JOHN F. GOLDENBOGEN, county commissioner of Cuyahoga County, has been in close touch with public affairs in
Cleveland for many years, and is widely known as a leader and prominent influence in the republican party of his
home county and state. His official record has been one marked throughout by the highest efficiency and fidelity.
Mr. Goldenbogen has spent practically all his life in Cleveland, though he was born in Germany, September 8, 1864,
and was brought to this country in 1866 by his parents, Frederick and Frederica (Wismar) Goldenbogen. They settled
in Brooklyn Township, now the Seventh Ward of the City of Cleveland. Frederick Goldenbogen was a car builder by
trade. For a number of years he was employed in the shops of the old Atlantic and Western, now the Erie Railroad.
Subsequently he was a foreman for the old Six Cent Street Railway. When electric power was substituted for the
operation of that street car line he resigned His death occurred in 1916, and his wife died when her son John was
a small boy.
John F. Goldenbogen acquired a public school education. When in his eighteenth year he went to work in the shipping
department of the Peck, Stowe & Wilson Company, and two years later went with J. Herig & Sons, leaving
there to become a clerk in the freight department of the Erie Railway at Cleveland. During the thirteen years he
was in the railroad service he was several times promoted, and when he resigned was presented with a handsome token
of the high regard of his fellow employes and superiors.
In the meantime he had interested himself in public affairs and was building up a large personal influence in politics.
In 1892 he was elected clerk of the Cleveland Board of Education, and served until a change occurred in the political
makeup of the board. Following that he went to the City of Washington to become superintendent of the Document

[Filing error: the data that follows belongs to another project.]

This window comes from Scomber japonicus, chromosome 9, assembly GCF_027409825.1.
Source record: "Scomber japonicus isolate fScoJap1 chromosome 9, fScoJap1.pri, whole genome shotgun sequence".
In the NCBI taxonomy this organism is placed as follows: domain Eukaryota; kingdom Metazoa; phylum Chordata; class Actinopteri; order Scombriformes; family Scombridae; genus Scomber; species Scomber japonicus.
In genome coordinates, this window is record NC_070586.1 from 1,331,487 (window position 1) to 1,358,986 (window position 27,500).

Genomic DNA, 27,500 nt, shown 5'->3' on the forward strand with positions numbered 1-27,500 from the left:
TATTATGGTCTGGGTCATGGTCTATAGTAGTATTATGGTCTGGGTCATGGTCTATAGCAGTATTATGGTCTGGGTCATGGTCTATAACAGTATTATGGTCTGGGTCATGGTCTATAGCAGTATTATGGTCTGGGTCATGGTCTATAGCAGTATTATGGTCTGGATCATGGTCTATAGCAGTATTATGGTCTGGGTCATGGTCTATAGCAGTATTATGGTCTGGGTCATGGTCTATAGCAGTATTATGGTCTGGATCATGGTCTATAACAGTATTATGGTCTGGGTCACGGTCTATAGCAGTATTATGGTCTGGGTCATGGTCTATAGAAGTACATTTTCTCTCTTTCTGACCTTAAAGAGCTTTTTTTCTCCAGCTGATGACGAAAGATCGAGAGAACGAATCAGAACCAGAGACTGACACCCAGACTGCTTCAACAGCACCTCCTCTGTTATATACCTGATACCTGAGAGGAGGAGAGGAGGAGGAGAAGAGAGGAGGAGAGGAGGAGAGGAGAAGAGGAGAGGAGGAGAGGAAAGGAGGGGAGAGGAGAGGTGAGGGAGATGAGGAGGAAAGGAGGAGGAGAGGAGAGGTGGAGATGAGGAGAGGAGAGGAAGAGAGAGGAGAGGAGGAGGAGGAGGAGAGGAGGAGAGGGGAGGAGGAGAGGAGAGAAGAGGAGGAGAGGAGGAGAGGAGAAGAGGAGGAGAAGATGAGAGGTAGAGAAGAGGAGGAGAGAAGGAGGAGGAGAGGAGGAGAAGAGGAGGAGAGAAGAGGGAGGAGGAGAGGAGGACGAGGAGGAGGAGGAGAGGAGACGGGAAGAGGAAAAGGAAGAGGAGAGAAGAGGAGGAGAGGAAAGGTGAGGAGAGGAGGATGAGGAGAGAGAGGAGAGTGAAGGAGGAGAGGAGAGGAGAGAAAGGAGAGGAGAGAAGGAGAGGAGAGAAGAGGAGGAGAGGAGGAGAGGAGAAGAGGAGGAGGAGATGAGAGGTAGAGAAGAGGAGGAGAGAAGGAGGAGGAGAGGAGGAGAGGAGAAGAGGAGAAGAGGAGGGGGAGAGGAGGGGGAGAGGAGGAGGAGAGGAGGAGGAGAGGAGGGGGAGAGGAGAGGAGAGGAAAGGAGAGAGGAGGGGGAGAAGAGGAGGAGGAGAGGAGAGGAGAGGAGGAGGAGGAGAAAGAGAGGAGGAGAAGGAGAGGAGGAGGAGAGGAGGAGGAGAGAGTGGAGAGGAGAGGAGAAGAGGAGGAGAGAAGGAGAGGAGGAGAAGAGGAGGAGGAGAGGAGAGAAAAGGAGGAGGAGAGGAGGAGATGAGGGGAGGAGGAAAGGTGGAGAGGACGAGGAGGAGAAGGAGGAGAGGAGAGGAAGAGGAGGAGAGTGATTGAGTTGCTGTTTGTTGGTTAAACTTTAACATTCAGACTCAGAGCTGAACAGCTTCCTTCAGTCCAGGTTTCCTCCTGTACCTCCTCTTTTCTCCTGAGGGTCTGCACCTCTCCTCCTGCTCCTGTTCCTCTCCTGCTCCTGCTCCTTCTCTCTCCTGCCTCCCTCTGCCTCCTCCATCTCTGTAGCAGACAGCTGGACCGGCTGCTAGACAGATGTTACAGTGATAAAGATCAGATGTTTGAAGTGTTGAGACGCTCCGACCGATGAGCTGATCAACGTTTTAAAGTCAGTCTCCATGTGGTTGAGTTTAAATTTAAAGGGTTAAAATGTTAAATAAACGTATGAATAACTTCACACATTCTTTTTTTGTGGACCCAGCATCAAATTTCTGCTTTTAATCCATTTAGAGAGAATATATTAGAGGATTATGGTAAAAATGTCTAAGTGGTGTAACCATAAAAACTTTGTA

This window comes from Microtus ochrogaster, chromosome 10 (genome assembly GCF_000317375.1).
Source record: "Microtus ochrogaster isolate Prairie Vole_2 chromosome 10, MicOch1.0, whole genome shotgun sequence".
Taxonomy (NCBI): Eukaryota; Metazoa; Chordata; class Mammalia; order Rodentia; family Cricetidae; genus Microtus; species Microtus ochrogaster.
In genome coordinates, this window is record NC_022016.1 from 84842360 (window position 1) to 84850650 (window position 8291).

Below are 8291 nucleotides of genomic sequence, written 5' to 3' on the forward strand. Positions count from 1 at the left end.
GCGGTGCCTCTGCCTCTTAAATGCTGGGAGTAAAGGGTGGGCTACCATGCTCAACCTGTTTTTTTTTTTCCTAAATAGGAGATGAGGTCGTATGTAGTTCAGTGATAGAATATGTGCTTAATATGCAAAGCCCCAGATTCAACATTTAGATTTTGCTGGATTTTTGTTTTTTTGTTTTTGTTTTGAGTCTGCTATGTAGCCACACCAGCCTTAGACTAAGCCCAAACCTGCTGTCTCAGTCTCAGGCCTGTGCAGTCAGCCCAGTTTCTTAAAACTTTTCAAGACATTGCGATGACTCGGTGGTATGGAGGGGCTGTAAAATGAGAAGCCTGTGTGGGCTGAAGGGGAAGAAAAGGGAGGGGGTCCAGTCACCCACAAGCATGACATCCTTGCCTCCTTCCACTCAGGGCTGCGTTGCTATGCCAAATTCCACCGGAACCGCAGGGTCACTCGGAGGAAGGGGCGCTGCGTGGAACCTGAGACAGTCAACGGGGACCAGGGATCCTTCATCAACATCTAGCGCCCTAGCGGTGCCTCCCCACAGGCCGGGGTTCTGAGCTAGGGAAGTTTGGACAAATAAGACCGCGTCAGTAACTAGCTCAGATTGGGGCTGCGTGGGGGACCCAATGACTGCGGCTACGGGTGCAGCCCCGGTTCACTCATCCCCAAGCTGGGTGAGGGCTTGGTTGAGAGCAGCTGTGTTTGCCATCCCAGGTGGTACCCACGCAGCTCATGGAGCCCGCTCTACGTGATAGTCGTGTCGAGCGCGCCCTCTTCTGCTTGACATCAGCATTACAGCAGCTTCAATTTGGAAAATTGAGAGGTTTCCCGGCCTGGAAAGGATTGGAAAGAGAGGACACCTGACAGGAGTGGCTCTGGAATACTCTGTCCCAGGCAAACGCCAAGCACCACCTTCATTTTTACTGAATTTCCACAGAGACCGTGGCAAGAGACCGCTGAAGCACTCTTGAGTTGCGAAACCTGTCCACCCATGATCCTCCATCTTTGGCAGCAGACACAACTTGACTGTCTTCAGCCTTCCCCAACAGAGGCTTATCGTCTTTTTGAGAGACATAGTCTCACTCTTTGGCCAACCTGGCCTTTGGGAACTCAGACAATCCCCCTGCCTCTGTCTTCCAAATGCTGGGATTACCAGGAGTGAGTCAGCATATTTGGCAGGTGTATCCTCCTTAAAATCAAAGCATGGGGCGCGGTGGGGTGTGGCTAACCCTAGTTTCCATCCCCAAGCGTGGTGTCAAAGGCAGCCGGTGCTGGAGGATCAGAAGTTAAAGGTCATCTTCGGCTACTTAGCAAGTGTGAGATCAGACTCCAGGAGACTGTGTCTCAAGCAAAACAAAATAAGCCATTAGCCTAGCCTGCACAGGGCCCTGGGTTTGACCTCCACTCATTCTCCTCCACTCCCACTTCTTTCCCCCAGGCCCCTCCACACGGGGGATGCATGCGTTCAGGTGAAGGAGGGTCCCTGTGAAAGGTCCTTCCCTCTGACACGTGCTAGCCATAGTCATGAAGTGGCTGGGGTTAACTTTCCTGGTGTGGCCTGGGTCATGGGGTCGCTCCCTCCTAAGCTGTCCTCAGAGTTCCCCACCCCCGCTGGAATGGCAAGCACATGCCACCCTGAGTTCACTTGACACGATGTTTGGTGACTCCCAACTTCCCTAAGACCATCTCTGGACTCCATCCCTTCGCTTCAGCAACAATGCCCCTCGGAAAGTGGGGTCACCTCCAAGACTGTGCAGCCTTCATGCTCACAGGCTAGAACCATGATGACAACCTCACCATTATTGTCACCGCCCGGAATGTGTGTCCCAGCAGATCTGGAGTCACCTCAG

Room of the United States Senate, and held that office until 1908. He was appointed by his personal friend, the
late Senator J. B. Foraker. On his return to Cleveland Mr. Goldenbogen was appointed clerk of the Board of County
Commissioners, serving until January 1, 1915, when a change in politics of the board let him out. In January, 1915,
he was elected secretary of the South Brooklyn Business Men's Association, and after several years in that work
was appointed deputy auditor by Auditor Zangerle.
In 1922 the probate judge, county auditor and county recorder selected Mr. Goldenbogen as a county commissioner
to fill out the unexpired term of Fred Kohier, who had resigned to become mayor of Cleveland. He served under the
appointment until the next general election in August, 1922, when he was chosen to fill out the unexpired term,
until January 1, 1925.
Mr. Goldenbogen has a most interesting record of service in the republican party of Cleveland, Cuyahoga County
and the state. As a young man he was elected a member of the Republican County Central Committee, serving three
years. He is a charter member of the Tippecanoe Club, and has served as president of the Ohio League of Republican
Clubs, secretary of the McKinley Club, treasurer of the South Side Republican Club, treasurer of the Y.oung Men's
Republican Club, secretary of the Republican Committee of Cuyahoga County and has been a delegate to various county
and state republican conventions.
Mr. Goldenbogen is affiliated with the Knights of Pythias, the Benevolent and Protective Order of Elks, the National
Union and the American Insurance Union. Mr. Goldenbogen married Miss Minnie Wendell, daughter of Karl Wendell,
who came to Cleveland from Chicago, where Mrs. Goldenbogen was born. To their union have been born the following
children: Arthur, who married a Miss Schaaf, of Cleveland; Florence, who married Rudolph Groege, of Cleveland;
John F., Jr., who married Bertha Booth, of West Jefferson, Ohio, and Miss Grace, at home.
A History of Cuyahoga County
and the City of Cleveland
By: William R. Coates
The American Historical Society
Chicago and New York, 1924
Cuyahoga County, Ohio Biographies
Names A to G
Names H to P
Names Q to Z
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